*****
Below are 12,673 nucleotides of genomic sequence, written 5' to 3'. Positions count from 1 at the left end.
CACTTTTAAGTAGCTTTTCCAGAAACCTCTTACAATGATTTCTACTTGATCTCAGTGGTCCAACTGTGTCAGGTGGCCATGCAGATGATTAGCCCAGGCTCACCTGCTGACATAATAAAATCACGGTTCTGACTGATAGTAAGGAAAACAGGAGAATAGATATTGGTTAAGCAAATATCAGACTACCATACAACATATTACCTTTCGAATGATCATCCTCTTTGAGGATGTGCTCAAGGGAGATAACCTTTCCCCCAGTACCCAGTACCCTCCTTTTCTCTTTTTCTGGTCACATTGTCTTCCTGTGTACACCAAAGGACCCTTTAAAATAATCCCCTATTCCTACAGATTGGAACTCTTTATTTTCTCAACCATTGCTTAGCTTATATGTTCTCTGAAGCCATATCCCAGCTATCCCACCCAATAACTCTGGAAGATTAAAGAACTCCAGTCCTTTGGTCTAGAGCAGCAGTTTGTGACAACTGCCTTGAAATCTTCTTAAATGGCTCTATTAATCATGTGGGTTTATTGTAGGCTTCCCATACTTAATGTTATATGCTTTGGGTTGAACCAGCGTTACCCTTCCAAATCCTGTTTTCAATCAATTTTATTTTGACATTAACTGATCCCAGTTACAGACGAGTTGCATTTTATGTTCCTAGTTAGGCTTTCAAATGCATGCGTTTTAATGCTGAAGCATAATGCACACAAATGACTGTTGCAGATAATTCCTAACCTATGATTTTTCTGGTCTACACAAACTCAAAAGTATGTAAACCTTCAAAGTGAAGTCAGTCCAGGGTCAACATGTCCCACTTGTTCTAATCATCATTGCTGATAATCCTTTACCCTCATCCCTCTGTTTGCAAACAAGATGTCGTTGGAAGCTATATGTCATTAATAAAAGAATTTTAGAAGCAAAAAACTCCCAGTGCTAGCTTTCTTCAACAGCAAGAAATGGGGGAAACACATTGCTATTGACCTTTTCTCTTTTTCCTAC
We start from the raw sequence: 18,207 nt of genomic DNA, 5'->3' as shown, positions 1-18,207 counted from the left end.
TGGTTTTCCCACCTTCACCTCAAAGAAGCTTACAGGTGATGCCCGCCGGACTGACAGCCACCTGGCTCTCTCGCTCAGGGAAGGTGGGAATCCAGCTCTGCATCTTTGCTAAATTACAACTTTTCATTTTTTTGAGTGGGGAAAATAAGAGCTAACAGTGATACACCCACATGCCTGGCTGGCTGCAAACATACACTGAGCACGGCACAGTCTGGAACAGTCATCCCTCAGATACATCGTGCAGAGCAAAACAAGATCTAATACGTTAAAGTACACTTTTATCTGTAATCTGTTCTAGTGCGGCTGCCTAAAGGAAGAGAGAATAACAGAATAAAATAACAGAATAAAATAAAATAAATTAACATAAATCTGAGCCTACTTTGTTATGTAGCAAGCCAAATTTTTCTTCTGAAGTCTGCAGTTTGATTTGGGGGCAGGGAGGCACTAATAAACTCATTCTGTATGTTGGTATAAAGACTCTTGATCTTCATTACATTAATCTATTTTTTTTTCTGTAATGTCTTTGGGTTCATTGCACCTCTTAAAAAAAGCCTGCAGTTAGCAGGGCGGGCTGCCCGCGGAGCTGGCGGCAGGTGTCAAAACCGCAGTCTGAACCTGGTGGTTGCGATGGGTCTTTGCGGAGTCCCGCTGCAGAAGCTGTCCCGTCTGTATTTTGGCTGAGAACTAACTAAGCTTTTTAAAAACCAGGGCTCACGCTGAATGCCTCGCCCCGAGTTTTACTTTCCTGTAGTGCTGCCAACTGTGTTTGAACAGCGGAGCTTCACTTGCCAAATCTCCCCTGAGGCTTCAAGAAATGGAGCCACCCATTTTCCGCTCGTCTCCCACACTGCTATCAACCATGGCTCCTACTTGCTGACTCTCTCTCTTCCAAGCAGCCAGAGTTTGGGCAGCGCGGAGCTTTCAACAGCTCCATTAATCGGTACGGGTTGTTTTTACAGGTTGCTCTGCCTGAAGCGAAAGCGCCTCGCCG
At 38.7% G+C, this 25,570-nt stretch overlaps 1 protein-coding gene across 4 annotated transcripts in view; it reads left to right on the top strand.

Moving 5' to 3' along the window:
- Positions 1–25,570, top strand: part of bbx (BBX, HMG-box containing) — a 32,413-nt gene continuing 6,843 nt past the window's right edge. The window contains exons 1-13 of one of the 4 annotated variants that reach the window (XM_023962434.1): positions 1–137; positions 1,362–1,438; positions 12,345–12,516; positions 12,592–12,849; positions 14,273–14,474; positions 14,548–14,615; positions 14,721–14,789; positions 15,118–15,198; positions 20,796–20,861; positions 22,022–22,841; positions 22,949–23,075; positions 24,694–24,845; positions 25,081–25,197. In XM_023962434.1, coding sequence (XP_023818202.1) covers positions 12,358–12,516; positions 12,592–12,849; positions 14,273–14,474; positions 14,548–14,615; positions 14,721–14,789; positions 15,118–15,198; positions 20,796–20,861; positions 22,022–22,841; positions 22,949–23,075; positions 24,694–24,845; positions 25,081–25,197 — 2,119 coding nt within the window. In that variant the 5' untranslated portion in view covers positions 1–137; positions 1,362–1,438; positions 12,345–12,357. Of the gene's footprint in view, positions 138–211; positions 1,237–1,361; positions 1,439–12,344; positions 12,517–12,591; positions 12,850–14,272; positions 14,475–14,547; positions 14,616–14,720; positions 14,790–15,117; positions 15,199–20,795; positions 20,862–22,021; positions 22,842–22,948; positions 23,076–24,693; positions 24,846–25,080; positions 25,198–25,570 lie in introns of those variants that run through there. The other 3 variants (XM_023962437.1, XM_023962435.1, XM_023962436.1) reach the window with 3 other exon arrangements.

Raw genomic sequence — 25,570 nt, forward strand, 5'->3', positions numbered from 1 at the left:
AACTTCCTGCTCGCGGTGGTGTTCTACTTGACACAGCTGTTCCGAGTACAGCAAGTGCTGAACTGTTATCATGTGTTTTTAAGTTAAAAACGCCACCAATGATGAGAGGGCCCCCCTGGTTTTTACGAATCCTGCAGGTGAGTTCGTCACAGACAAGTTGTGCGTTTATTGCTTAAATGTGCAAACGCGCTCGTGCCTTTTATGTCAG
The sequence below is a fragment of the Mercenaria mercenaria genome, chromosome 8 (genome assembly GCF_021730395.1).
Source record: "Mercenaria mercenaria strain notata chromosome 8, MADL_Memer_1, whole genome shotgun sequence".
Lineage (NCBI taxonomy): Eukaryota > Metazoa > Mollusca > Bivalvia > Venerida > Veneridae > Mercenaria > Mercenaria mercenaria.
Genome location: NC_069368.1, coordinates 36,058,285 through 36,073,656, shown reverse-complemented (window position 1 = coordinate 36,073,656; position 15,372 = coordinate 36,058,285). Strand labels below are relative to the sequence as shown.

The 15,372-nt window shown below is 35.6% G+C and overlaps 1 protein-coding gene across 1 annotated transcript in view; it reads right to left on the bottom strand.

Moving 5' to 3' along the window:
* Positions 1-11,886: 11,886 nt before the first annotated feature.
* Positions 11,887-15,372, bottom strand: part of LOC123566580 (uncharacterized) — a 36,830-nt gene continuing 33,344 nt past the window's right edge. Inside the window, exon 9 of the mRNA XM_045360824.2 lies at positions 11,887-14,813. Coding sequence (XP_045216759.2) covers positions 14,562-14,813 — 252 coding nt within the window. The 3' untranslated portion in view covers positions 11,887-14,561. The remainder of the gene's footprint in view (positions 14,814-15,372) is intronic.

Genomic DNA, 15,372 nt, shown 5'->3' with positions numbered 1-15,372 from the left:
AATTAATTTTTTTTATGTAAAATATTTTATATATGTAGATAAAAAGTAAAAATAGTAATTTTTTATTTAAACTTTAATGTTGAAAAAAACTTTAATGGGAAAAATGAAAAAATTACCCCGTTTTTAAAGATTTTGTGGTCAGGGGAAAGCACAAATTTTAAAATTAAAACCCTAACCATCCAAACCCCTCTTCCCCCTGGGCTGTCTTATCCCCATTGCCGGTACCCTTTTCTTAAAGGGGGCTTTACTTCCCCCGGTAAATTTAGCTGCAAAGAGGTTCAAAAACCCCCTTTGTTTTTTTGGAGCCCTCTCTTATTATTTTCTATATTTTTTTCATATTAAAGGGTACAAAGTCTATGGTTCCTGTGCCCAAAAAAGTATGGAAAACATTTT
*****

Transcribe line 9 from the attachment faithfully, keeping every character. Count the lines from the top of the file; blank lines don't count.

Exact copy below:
AACTTCCTGCTCGCGGTGGTGTTCTACTTGACACAGCTGTTCCGAGTACAGCAAGTGCTGAACTGTTATCATGTGTTTTTAAGTTAAAAACGCCACCAATGATGAGAGGGCCCCCCTGGTTTTTACGAATCCTGCAGGTGAGTTCGTCACAGACAAGTTGTGCGTTTATTGCTTAAATGTGCAAACGCGCTCGTGCCTTTTATGTCAG